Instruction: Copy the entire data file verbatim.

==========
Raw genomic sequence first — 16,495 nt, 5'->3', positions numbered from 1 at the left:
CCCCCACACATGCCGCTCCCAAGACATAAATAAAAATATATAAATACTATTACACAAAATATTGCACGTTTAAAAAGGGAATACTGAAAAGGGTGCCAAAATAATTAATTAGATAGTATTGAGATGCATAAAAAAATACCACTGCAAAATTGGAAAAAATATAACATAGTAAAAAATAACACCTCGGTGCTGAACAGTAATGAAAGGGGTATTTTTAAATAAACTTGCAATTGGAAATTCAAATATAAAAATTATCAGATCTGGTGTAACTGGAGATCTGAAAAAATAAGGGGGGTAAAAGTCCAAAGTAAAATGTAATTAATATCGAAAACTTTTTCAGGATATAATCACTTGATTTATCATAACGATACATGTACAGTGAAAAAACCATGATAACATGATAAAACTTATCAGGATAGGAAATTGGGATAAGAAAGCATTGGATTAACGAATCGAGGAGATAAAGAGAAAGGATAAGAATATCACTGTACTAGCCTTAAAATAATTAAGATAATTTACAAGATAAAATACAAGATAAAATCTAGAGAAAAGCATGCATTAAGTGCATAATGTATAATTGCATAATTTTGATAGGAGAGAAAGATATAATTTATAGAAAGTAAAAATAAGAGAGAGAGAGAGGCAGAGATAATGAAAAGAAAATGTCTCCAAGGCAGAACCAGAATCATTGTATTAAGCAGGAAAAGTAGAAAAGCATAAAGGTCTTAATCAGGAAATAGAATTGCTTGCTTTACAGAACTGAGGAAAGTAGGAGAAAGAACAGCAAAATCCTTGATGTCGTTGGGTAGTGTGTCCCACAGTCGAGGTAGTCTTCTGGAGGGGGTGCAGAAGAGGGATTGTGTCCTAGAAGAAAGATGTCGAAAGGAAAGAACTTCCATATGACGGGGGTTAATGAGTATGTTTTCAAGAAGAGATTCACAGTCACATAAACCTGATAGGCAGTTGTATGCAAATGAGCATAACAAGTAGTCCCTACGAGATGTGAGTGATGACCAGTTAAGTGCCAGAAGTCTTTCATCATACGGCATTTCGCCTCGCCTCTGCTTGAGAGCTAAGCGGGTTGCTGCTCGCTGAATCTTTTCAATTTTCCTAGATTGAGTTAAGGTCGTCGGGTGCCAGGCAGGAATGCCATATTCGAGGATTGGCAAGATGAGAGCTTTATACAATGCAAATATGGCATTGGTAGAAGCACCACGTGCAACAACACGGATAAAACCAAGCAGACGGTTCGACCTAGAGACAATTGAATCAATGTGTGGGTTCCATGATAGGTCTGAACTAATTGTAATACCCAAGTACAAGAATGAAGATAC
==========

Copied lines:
Raw genomic sequence first — 16,495 nt, 5'->3', positions numbered from 1 at the left:
CCCCCACACATGCCGCTCCCAAGACATAAATAAAAATATATAAATACTATTACACAAAATATTGCACGTTTAAAAAGGGAATACTGAAAAGGGTGCCAAAATAATTAATTAGATAGTATTGAGATGCATAAAAAAATACCACTGCAAAATTGGAAAAAATATAACATAGTAAAAAATAACACCTCGGTGCTGAACAGTAATGAAAGGGGTATTTTTAAATAAACTTGCAATTGGAAATTCAAATATAAAAATTATCAGATCTGGTGTAACTGGAGATCTGAAAAAATAAGGGGGGTAAAAGTCCAAAGTAAAATGTAATTAATATCGAAAACTTTTTCAGGATATAATCACTTGATTTATCATAACGATACATGTACAGTGAAAAAACCATGATAACATGATAAAACTTATCAGGATAGGAAATTGGGATAAGAAAGCATTGGATTAACGAATCGAGGAGATAAAGAGAAAGGATAAGAATATCACTGTACTAGCCTTAAAATAATTAAGATAATTTACAAGATAAAATACAAGATAAAATCTAGAGAAAAGCATGCATTAAGTGCATAATGTATAATTGCATAATTTTGATAGGAGAGAAAGATATAATTTATAGAAAGTAAAAATAAGAGAGAGAGAGAGGCAGAGATAATGAAAAGAAAATGTCTCCAAGGCAGAACCAGAATCATTGTATTAAGCAGGAAAAGTAGAAAAGCATAAAGGTCTTAATCAGGAAATAGAATTGCTTGCTTTACAGAACTGAGGAAAGTAGGAGAAAGAACAGCAAAATCCTTGATGTCGTTGGGTAGTGTGTCCCACAGTCGAGGTAGTCTTCTGGAGGGGGTGCAGAAGAGGGATTGTGTCCTAGAAGAAAGATGTCGAAAGGAAAGAACTTCCATATGACGGGGGTTAATGAGTATGTTTTCAAGAAGAGATTCACAGTCACATAAACCTGATAGGCAGTTGTATGCAAATGAGCATAACAAGTAGTCCCTACGAGATGTGAGTGATGACCAGTTAAGTGCCAGAAGTCTTTCATCATACGGCATTTCGCCTCGCCTCTGCTTGAGAGCTAAGCGGGTTGCTGCTCGCTGAATCTTTTCAATTTTCCTAGATTGAGTTAAGGTCGTCGGGTGCCAGGCAGGAATGCCATATTCGAGGATTGGCAAGATGAGAGCTTTATACAATGCAAATATGGCATTGGTAGAAGCACCACGTGCAACAACACGGATAAAACCAAGCAGACGGTTCGACCTAGAGACAATTGAATCAATGTGTGGGTTCCATGATAGGTCTGAACTAATTGTAATACCCAAGTACAAGAATGAAGATAC